Jaws the Revenge: This Time It’s Ridiculous

Imagine someone were to blow you up. Next they electrocute you. Then blow you up again in 3D. Do you think you would hold a grudge? I think you would probably be mildly upset. Probably upset enough to plan some sort of revenge?

The shark in Jaws the Revenge is something special. It is able to lay traps, call the coastguard, roar and travel thousands of miles in a short time.

The story (if you dare refer to it as that and not something you expect to be found written in faeces on a lunatic’s prison cell wall) centres around the Brody family once again. Ellen (Lorraine Gary) is mourning the death of Martin (Roy Scheider) who has shuffled off this mortal coil having died of a heart attack, which Ellen blames on the long dead twin shark menace of the first and second film, never mind the fact that he smoked and drank. The children are now all grown up and Sean is a police deputy in Amity, while Michael (Lance Guest) is now living in the Bahamas as a marine biologist. Sean and his fiancé Tiffany are to be married and with Christmas approaching, life is looking a bed of roses for the Brody family.

Sean checks in at work and is told that a big log needs to be cleared from a buoy in the harbour. He sensibly asks why the Coastguard haven’t been asked to do it, in answer to which he is told that they have been called out on an emergency. Sean goes down to the harbour to clear the log menace and is attacked and killed by the shark that is lying in wait for him. This scene only leads you to believe that the shark has not only laid a trap with a log and waited for its pray but also called the Coastguard out on a spurious errand. This is the kind of thinking this film wants us to do.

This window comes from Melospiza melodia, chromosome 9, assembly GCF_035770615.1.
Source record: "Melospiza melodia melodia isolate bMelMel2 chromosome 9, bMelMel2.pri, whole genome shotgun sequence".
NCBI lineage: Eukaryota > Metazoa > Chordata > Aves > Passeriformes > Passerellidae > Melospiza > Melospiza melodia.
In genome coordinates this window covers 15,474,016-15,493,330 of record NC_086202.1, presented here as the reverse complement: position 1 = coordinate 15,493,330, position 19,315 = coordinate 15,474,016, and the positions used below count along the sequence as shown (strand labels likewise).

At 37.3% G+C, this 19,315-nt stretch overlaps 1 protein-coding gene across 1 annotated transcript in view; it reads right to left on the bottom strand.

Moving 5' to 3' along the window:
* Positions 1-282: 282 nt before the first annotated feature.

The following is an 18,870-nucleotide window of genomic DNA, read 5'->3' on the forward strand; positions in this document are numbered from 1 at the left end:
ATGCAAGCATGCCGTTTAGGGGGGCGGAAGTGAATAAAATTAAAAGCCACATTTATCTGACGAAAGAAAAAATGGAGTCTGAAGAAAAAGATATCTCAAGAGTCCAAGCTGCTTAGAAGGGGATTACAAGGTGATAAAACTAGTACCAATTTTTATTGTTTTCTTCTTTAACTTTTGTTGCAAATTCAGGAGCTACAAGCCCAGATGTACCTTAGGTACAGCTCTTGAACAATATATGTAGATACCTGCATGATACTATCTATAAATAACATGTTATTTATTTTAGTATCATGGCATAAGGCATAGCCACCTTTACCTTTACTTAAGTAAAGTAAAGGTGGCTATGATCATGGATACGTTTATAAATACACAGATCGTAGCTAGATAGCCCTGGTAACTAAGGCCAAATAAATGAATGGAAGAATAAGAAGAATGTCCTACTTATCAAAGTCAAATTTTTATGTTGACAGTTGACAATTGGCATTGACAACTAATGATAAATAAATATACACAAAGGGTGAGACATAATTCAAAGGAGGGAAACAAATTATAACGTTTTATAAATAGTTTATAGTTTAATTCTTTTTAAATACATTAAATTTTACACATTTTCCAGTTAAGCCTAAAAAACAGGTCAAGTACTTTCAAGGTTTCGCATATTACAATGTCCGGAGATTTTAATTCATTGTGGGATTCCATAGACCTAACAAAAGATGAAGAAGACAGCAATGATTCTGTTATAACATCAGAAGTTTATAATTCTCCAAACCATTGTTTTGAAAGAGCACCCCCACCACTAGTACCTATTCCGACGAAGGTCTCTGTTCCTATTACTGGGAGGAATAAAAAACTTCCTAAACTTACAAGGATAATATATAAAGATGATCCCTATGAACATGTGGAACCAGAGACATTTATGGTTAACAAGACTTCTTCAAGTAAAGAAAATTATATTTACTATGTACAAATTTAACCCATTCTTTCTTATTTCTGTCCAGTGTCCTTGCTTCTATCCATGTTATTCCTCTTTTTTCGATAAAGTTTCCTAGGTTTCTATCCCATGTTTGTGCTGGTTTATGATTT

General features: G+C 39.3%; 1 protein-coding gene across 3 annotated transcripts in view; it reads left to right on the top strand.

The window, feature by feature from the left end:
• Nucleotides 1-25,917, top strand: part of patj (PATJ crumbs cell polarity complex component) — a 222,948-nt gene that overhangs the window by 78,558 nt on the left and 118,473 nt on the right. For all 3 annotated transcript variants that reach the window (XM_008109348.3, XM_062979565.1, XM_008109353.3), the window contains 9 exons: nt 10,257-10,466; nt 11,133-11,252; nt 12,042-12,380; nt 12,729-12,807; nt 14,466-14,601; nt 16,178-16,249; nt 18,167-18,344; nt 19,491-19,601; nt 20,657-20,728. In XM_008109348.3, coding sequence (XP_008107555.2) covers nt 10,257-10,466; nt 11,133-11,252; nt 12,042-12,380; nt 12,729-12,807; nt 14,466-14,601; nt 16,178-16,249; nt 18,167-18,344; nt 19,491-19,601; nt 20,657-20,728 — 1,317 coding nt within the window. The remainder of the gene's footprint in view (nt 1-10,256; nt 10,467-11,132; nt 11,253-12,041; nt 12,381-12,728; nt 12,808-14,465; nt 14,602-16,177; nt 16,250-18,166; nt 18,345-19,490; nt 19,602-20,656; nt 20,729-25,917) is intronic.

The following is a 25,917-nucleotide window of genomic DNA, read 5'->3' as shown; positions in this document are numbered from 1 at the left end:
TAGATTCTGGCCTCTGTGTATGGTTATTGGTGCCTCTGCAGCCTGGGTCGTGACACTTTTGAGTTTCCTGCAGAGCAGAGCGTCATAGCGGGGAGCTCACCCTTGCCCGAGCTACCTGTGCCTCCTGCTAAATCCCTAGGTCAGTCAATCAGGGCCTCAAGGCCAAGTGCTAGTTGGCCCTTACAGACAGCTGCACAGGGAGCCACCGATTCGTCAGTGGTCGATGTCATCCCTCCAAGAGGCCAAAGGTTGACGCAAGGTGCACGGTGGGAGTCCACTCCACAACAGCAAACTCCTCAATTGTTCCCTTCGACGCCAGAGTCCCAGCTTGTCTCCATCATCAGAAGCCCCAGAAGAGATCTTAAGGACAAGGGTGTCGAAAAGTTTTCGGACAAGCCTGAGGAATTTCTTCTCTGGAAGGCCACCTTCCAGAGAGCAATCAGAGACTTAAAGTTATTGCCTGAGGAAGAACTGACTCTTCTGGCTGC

After Sean’s death, Ellen Brody decides the best thing to do is to go to the Bahamas and stay with her other son Micheal. The only problem is that our friend the super shark decides to follow her – quite how it knows where she is going is anyone’s guess, but it soon arrives and begins to cause further havoc.
The most amazing thing about this film is that Michael Caine (now Sir Michael Caine) agreed to appear in it as the “carefree airplane pilot” Hoagie. This only serves to evidence that Caine, during his period of appearing in films such as The Swarm (about killer bees), The Hand and Escape to Victory did not read the scripts he was given and obviously paid no attention to the titles. About Jaws the Revenge Caine would later say, “I have never seen it, but by all accounts it is terrible. However, I have seen the house that it built, and it is terrific”.  The sad thing about Caine appearing in this film is that while he was on location in the Bahamas he won an academy award for his part in the Woody Allen comedy Hannah and Her Sistersand he was unable to attend to receive it. In his 1992 autobiography What’s it All About?, he says that the film “will go down in my memory as the time when I won an Oscar, paid for a house and had a great holiday. Not bad for a flop movie”.

How this film ever got made is a mystery that will probably never be solved. It is understandable that the studio wanted to carry the franchise on, but after the disappointing Jaws 3D, this was never going to be the answer. A film that if you pitch it to yourself out-loud makes you feel that you are a only a stone’s throw away from a straight jacket. A shark (a sea dwelling animal) seeks revenge on a family (a land dwelling family) and follows one of them to the Bahamas for “revenge”.